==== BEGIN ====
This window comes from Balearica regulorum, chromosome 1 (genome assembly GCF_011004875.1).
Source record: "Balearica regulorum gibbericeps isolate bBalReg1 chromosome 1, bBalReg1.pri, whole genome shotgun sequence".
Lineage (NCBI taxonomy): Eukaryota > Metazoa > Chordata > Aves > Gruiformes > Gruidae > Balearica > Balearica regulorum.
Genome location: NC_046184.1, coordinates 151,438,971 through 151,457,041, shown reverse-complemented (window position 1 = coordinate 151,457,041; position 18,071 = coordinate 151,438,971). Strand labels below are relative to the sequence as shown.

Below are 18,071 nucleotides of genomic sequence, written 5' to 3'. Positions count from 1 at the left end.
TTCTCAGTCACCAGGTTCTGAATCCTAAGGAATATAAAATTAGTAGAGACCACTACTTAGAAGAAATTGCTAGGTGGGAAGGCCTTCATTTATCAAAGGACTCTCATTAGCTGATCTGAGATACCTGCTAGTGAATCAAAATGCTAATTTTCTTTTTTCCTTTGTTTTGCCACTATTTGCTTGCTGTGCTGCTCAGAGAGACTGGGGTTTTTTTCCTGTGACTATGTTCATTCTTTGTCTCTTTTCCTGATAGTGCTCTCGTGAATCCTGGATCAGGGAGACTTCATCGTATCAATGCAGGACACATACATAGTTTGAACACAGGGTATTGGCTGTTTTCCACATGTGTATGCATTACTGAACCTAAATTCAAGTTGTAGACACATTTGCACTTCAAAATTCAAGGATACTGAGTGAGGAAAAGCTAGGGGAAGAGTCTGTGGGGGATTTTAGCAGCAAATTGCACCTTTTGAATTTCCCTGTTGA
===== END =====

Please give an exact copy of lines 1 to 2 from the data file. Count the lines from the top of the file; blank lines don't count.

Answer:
This window comes from Balearica regulorum, chromosome 1 (genome assembly GCF_011004875.1).
Source record: "Balearica regulorum gibbericeps isolate bBalReg1 chromosome 1, bBalReg1.pri, whole genome shotgun sequence".